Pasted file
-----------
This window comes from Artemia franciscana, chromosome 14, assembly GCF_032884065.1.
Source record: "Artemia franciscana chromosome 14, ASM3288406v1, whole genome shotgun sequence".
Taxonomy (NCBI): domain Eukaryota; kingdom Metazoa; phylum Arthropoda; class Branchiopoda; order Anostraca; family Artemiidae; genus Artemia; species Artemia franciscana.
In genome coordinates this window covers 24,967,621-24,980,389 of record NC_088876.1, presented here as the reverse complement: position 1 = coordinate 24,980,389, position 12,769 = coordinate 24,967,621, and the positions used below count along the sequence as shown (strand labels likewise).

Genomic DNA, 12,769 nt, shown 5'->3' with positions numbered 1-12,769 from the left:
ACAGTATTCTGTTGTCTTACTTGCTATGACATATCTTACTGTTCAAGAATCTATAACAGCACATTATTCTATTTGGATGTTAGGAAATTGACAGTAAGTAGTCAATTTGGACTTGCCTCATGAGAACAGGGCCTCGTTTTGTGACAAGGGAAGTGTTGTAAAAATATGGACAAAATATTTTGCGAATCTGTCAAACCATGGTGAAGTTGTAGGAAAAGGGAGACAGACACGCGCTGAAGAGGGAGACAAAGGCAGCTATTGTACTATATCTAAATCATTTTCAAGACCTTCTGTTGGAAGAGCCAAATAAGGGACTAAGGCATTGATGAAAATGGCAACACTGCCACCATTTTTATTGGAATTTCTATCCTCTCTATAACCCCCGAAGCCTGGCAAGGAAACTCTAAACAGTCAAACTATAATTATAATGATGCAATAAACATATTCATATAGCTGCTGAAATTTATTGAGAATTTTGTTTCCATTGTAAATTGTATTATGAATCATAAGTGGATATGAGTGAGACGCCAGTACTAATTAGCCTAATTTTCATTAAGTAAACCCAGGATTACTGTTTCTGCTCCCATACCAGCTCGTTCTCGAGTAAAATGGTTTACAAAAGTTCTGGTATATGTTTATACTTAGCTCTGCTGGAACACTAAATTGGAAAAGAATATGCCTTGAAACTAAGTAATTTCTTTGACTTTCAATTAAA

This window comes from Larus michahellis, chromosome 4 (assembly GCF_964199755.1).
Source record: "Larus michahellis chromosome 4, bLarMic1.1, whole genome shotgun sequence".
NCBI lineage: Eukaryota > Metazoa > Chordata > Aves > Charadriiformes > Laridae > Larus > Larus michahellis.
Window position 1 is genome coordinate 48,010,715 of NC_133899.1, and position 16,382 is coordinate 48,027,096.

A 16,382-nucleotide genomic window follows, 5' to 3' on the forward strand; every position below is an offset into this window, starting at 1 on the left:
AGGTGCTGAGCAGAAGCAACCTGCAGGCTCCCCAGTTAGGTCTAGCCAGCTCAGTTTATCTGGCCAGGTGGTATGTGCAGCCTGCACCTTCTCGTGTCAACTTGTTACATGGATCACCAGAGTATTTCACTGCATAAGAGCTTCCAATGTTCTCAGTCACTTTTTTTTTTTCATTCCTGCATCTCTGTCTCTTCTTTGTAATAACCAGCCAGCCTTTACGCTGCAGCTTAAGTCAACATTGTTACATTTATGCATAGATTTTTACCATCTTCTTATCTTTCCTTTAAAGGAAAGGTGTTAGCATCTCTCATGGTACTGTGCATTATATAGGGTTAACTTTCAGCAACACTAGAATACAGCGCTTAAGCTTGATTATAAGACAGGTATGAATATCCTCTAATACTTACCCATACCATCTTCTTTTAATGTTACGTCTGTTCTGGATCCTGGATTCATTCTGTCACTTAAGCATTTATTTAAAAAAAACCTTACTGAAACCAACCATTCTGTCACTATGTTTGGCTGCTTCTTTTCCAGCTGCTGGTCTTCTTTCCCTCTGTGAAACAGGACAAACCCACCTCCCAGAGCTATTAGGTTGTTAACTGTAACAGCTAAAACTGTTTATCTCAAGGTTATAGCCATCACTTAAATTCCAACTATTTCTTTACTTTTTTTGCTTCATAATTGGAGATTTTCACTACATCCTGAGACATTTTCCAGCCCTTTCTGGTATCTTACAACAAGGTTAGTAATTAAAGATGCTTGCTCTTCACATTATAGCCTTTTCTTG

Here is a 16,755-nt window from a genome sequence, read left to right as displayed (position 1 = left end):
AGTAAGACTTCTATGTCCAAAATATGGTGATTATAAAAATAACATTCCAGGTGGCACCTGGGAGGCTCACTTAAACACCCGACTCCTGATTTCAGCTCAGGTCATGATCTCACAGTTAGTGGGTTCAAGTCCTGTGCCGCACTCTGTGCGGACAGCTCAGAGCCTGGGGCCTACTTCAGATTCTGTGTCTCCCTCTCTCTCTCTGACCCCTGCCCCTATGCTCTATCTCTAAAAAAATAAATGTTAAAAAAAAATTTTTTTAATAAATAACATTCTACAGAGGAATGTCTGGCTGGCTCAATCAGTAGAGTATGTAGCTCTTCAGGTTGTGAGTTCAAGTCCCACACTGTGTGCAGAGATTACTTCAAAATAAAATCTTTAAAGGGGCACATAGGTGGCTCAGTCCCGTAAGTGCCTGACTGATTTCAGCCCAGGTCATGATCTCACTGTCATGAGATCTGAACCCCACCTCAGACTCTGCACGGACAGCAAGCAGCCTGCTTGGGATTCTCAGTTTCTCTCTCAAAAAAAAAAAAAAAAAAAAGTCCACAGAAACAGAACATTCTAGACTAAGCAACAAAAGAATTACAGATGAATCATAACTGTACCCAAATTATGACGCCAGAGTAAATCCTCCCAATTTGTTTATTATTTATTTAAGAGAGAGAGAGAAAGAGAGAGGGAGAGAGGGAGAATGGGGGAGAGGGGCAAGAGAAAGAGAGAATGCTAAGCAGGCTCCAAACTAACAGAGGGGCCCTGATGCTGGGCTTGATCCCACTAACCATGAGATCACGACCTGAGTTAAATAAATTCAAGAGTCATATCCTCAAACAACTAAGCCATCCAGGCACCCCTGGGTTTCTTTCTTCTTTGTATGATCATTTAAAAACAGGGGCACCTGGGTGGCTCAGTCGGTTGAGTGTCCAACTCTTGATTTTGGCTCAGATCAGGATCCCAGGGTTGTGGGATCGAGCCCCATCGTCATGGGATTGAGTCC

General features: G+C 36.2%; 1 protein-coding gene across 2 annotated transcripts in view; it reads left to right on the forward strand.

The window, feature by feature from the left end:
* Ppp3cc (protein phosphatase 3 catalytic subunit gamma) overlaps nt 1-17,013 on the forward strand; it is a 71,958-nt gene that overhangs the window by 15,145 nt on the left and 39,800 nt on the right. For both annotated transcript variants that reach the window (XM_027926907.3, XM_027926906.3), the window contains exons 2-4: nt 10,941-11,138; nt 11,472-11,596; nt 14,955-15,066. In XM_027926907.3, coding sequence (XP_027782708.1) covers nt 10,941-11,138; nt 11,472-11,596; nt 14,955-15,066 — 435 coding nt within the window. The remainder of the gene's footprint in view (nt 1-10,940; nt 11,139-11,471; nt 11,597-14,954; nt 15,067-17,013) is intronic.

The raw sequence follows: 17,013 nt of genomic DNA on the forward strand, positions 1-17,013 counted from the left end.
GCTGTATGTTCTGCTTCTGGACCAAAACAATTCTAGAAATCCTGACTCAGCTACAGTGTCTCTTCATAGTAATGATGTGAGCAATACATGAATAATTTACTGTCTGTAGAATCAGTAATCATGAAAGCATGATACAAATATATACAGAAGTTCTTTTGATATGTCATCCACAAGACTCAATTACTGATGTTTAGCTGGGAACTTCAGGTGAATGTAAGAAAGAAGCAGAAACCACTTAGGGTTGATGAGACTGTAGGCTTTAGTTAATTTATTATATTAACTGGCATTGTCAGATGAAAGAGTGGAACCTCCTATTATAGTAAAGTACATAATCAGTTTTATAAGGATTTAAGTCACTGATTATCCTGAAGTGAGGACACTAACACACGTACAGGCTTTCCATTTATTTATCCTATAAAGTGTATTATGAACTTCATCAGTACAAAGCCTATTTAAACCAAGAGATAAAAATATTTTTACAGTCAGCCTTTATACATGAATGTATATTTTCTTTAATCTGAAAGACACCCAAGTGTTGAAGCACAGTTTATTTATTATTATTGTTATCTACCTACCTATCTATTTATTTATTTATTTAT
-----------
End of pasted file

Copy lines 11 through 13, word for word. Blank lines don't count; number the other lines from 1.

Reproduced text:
A 16,382-nucleotide genomic window follows, 5' to 3' on the forward strand; every position below is an offset into this window, starting at 1 on the left:
AGGTGCTGAGCAGAAGCAACCTGCAGGCTCCCCAGTTAGGTCTAGCCAGCTCAGTTTATCTGGCCAGGTGGTATGTGCAGCCTGCACCTTCTCGTGTCAACTTGTTACATGGATCACCAGAGTATTTCACTGCATAAGAGCTTCCAATGTTCTCAGTCACTTTTTTTTTTTCATTCCTGCATCTCTGTCTCTTCTTTGTAATAACCAGCCAGCCTTTACGCTGCAGCTTAAGTCAACATTGTTACATTTATGCATAGATTTTTACCATCTTCTTATCTTTCCTTTAAAGGAAAGGTGTTAGCATCTCTCATGGTACTGTGCATTATATAGGGTTAACTTTCAGCAACACTAGAATACAGCGCTTAAGCTTGATTATAAGACAGGTATGAATATCCTCTAATACTTACCCATACCATCTTCTTTTAATGTTACGTCTGTTCTGGATCCTGGATTCATTCTGTCACTTAAGCATTTATTTAAAAAAAACCTTACTGAAACCAACCATTCTGTCACTATGTTTGGCTGCTTCTTTTCCAGCTGCTGGTCTTCTTTCCCTCTGTGAAACAGGACAAACCCACCTCCCAGAGCTATTAGGTTGTTAACTGTAACAGCTAAAACTGTTTATCTCAAGGTTATAGCCATCACTTAAATTCCAACTATTTCTTTACTTTTTTTGCTTCATAATTGGAGATTTTCACTACATCCTGAGACATTTTCCAGCCCTTTCTGGTATCTTACAACAAGGTTAGTAATTAAAGATGCTTGCTCTTCACATTATAGCCTTTTCTTG

Here is a 16,755-nt window from a genome sequence, read left to right as displayed (position 1 = left end):